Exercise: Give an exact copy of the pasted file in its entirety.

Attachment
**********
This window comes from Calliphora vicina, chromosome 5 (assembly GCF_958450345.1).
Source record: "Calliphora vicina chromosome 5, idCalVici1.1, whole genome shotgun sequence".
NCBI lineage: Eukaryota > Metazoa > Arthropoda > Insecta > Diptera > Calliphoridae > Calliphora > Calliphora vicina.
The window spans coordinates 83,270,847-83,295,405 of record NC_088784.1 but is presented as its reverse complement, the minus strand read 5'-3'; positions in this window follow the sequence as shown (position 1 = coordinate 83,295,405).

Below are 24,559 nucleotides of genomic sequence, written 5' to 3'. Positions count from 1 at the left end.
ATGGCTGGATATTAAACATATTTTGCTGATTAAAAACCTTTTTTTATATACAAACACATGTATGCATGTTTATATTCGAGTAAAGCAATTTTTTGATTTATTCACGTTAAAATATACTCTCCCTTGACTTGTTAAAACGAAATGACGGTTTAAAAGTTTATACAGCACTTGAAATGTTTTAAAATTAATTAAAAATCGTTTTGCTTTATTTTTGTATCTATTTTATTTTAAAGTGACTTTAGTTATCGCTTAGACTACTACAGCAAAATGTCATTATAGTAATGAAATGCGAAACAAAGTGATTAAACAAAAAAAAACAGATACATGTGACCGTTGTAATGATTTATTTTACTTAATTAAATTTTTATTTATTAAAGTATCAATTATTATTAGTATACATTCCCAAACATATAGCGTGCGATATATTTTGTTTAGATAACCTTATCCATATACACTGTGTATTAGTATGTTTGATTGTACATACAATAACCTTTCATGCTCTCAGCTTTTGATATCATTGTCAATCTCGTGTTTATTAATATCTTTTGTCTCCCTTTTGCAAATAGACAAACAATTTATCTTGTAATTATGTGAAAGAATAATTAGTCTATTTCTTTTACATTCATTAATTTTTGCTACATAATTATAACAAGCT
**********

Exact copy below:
This window comes from Calliphora vicina, chromosome 5 (assembly GCF_958450345.1).
Source record: "Calliphora vicina chromosome 5, idCalVici1.1, whole genome shotgun sequence".
NCBI lineage: Eukaryota > Metazoa > Arthropoda > Insecta > Diptera > Calliphoridae > Calliphora > Calliphora vicina.
The window spans coordinates 83,270,847-83,295,405 of record NC_088784.1 but is presented as its reverse complement, the minus strand read 5'-3'; positions in this window follow the sequence as shown (position 1 = coordinate 83,295,405).

Below are 24,559 nucleotides of genomic sequence, written 5' to 3'. Positions count from 1 at the left end.
ATGGCTGGATATTAAACATATTTTGCTGATTAAAAACCTTTTTTTATATACAAACACATGTATGCATGTTTATATTCGAGTAAAGCAATTTTTTGATTTATTCACGTTAAAATATACTCTCCCTTGACTTGTTAAAACGAAATGACGGTTTAAAAGTTTATACAGCACTTGAAATGTTTTAAAATTAATTAAAAATCGTTTTGCTTTATTTTTGTATCTATTTTATTTTAAAGTGACTTTAGTTATCGCTTAGACTACTACAGCAAAATGTCATTATAGTAATGAAATGCGAAACAAAGTGATTAAACAAAAAAAAACAGATACATGTGACCGTTGTAATGATTTATTTTACTTAATTAAATTTTTATTTATTAAAGTATCAATTATTATTAGTATACATTCCCAAACATATAGCGTGCGATATATTTTGTTTAGATAACCTTATCCATATACACTGTGTATTAGTATGTTTGATTGTACATACAATAACCTTTCATGCTCTCAGCTTTTGATATCATTGTCAATCTCGTGTTTATTAATATCTTTTGTCTCCCTTTTGCAAATAGACAAACAATTTATCTTGTAATTATGTGAAAGAATAATTAGTCTATTTCTTTTACATTCATTAATTTTTGCTACATAATTATAACAAGCT